Obeying law would have prevented gun tragedy

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The Star’s coverage of the tragic death of Alex Cole on November 30 reminds me of the “Rambo knife” hysteria of a couple of decades ago.

Many thousands of British people own and use air rifles responsibly for target shooting and pest control and it is incredibly rare that anyone is seriously injured or killed.

Far more people are killed or seriously injured by rugby – shall we ban it?

Britain has some of the strictest gun laws in the world (particularly with respect to airguns), not that they have had any effect on the rise of gun crime, which is largely committed using illegally-imported cartridge weapons, not legally-held air guns.

Most airguns are not classed as firearms legally and are restricted to a power level that makes them about 10 times less powerful than the least powerful cartridge rifle.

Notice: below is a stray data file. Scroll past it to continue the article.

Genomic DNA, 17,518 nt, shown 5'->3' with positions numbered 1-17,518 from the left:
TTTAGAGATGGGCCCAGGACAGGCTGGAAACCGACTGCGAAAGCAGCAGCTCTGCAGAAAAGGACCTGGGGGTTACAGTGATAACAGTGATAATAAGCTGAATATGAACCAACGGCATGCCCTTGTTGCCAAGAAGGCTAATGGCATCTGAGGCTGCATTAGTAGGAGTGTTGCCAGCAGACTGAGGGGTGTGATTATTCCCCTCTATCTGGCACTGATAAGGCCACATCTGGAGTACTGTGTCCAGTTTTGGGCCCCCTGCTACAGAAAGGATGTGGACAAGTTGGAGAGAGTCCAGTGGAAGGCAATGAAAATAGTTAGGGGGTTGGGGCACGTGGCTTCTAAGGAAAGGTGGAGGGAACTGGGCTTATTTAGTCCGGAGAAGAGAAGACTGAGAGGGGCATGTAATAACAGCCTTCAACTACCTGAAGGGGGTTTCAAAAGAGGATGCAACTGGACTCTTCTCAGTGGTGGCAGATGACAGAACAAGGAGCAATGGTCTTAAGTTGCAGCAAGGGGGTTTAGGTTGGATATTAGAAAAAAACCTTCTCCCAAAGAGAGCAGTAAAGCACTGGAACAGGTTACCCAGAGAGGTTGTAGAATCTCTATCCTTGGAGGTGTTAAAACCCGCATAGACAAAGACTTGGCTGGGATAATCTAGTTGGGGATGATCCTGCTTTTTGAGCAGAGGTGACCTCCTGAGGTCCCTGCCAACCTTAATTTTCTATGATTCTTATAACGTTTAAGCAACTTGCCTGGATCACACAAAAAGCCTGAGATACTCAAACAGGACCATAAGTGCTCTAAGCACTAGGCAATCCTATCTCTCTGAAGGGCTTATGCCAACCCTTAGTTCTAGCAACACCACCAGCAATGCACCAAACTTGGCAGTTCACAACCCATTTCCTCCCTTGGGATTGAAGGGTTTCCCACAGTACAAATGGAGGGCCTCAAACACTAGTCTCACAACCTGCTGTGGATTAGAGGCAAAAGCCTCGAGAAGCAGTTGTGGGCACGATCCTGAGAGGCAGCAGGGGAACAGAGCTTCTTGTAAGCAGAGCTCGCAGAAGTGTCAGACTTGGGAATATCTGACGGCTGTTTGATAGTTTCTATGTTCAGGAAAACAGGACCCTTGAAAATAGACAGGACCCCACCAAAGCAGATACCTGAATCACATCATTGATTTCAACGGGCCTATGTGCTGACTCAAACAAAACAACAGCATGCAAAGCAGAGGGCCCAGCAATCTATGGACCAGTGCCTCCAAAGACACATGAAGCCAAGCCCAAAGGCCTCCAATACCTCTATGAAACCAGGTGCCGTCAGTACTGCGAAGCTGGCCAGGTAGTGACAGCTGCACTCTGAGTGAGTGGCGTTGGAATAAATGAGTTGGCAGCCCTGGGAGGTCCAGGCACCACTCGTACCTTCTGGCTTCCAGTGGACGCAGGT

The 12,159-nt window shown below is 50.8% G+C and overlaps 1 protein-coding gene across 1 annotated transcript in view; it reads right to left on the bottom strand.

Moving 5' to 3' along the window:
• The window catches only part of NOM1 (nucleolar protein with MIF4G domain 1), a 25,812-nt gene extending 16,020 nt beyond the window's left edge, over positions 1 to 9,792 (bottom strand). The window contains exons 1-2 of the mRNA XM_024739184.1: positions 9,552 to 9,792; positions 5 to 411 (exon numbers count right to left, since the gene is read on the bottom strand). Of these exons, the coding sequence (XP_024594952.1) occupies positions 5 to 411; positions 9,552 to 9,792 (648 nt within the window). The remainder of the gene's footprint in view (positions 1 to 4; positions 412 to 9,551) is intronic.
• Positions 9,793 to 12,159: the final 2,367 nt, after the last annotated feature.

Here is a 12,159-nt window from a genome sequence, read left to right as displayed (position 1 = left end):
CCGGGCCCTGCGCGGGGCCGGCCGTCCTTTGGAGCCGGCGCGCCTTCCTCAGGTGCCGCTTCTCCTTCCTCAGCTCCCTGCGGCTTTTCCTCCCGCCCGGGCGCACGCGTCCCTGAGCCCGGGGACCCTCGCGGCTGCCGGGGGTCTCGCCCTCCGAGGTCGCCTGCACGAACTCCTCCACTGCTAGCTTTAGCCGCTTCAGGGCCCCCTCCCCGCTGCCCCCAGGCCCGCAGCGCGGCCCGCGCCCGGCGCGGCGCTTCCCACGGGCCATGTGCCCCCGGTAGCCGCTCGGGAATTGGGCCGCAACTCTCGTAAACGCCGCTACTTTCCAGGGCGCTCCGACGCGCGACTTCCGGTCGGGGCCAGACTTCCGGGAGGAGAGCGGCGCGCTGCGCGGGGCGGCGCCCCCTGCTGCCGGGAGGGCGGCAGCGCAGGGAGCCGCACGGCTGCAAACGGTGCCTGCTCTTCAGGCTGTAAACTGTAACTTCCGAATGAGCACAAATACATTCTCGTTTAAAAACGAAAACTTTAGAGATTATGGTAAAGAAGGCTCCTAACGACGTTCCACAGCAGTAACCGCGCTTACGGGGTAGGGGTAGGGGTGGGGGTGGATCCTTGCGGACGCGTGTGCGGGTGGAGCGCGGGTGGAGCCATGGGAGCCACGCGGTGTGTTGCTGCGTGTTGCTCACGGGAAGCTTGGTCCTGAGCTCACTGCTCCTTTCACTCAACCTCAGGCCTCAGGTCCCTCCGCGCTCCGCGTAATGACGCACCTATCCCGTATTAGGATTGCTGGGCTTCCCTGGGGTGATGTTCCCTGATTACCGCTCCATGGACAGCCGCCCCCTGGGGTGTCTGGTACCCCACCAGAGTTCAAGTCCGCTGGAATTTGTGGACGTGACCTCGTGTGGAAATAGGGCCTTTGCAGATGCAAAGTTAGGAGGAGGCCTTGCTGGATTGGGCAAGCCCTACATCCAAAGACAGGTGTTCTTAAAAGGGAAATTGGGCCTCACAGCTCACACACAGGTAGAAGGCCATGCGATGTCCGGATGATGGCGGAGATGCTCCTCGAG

The most powerful air weapons are a tiny percentage of air weapons and can only be held under a firearms certificate and kept in a gun safe.

If police officers cannot tell the difference between an air rifle and a real firearm it doesn’t say much for their training.

Airguns are not toys and if the owner of the gun in question had been obeying the law, where owners have to prevent access to unauthorised people such as children, this tragedy would not have happened.

Westley Ruthven